As with booze, phones are great for many people, much of the time, when used as a tool. They must remain just that: a tool which enables us to get more from life, to grow and find enjoyment and wellbeing. It is not simply a long-term issue of all-or-nothing: viewing phones or booze as such is disempowering. We can be stronger than these little machines and chemicals. They should help us to live in the world more fully. I would like, in a decade, to be an iPhone master: master of the technology we feel we may have no control over, if we ever stop to think. Really, in ten years’ time, I hope I’m sat in a peaceful spot with a glass of red wine, calmly sending a beautiful photo to…who knows?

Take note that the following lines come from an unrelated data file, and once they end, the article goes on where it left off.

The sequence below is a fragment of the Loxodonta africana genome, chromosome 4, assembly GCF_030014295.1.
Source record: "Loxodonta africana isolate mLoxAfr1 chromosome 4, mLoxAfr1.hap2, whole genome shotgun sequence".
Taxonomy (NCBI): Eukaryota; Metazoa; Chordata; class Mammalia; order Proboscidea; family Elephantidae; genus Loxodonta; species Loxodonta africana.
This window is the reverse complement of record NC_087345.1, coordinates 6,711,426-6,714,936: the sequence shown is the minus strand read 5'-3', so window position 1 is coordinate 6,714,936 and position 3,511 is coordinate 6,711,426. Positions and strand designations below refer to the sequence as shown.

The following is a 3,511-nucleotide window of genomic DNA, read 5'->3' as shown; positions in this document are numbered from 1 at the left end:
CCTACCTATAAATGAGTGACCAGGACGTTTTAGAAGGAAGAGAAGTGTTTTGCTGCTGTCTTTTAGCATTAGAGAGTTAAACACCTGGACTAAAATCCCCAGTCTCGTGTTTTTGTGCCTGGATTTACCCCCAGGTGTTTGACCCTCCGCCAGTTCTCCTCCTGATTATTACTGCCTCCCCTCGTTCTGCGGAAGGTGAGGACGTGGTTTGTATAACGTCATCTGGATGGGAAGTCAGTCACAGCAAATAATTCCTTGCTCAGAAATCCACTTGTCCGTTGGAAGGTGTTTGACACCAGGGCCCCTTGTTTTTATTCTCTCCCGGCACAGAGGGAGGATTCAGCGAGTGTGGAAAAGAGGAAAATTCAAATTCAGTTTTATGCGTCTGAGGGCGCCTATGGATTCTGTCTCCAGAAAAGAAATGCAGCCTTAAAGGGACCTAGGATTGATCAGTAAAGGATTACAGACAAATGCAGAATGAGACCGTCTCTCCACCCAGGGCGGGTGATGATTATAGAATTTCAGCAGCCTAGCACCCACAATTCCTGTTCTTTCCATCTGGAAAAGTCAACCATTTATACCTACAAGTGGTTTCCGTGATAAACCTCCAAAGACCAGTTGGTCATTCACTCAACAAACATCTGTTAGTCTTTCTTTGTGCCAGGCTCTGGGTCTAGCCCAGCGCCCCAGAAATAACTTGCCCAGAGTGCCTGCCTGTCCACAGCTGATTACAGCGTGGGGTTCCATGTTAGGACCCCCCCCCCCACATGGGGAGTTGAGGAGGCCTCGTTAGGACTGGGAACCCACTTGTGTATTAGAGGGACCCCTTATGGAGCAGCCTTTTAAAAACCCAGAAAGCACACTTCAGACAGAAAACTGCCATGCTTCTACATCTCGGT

What would I tell my younger self in that pub in Brighton? Go easy on yourself, young man. You possess the power to live the way you want to, in each and every moment, and, more importantly, to forgive yourself when you think you’ve fucked up.